Billy laughed, drawing his blade across the turkey’s thigh, leaving a slug of blood and slapped the blade shut. He gave a final yank to the hide, and the turkey was all pink and muscly.
Billy said, “That’s some shit, man. I thought you loved that girl.”
“Me too,” I said. “That’s part of the problem, I guess.”
I finished my beer, crushed the can. I really wanted to tell Billy that I thought staying together with Gina Diane was bad news; anyone could see that. Or maybe I knew that she’d run off someday, and it’d be me and the kid, and in twenty years that kid would turn out to be like me, and that’s a lot of misery for something so pure and good as your own blood. Why wait to break her heart, I thought. Everybody would heal better.
“If things ever got bad at home, you think I could crash on your couch for a couple nights?” I asked.
“You’re talking to the wrong person if you’re already thinking about leaving her. Jesus, man.”
“Yeah,” I said, opening another beer.
“I mean, you ain’t no better than every other piece of shit in this town,” Billy said, then admired the skinned bird’s slick, hard muscles. But he nodded slowly. “Sure. Whatever,” he said. “Stay as long as you want.”
“Maybe just one night,” I said, and I wasn’t sure if I felt better or worse.
Every light was off in the trailer, but the front door was open, TV going. News about protests in New York City; a cop shot a twelve-year-old boy who pointed a toy gun at him.
Gina Diane was breathing real quiet in the bedroom, but I knew she wasn’t sleeping. I knocked my knee against the edge of the bed.
I stripped naked, said, “Go back to sleep.”
In bed, she trembled when I pressed against her. Her breath reeked sweetly, like booze.
I said, “You’re not supposed to be drinking.”
“It’s cough medicine,” she said.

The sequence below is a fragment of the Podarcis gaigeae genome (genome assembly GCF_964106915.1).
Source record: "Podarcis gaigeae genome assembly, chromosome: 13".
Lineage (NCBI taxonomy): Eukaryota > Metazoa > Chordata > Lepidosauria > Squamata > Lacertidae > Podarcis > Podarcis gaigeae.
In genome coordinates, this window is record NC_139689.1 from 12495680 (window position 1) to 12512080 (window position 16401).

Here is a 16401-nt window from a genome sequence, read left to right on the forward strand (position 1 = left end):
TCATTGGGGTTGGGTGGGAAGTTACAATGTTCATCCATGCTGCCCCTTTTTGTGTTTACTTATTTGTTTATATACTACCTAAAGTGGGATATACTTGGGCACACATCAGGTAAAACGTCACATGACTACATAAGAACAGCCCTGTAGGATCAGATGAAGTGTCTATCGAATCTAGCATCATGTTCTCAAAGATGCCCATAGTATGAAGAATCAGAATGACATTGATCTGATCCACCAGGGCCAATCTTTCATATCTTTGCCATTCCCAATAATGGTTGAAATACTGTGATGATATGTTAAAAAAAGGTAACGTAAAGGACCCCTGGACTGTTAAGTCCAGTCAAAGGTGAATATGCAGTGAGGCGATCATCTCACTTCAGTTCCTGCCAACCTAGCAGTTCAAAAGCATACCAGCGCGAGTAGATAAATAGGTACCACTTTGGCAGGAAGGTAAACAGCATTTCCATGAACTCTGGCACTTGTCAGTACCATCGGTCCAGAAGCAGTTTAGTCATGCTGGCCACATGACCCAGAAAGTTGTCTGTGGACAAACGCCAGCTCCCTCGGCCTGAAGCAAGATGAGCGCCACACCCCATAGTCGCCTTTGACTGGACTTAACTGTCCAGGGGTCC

The first night we met, behind the bowling alley, we daydreamed. “In a year,” I’d told her, “I’ll be working regular. Jobs always pick up in the summer, and we’ll buy Heineken. Take weekends off too.” She said she was quitting cold turkey, meetings, twelve steps, all that. Then we drank all her Mad Dog and talked about the peppers and squash we’d plant someday in the garden. About the name of our first dog and our first born.
But the future was entirely different. I wrapped the pillow around my face
I said, “I don’t know if I can do this.”
“What?” she said. “Christ, what did you say?”
“I don’t know,” I said, “about seeing things through. About signing up for more.”
“You know what you sound like?” she asked. “Because I know every excuse from every guy in this town.”
I tried to remember that bronzed, drunken feeling I felt with her at the bowling alley or those mornings when I was a kid and my mother fixed cream of wheat on the stove and swore that dad leaving was going to be best thing for everyone. I wasn’t either of those people anymore, and I had no idea how to be start being someone better.
The bedroom was quiet and mostly dark, but straws of blond light bordered the windows. Somewhere out there was the moon, or just a street lamp. Either way, light rained down, trying to get in.
CRAIG BUCHNER’S short stories have appeared in Tin House, The Baltimore Review, Hobart, SmokeLong Quarterly, and other literary journals. Craig teaches writing and lives in Portland, Oregon. Read more of his work at his website or find him on Twitter at @CraigBuchner.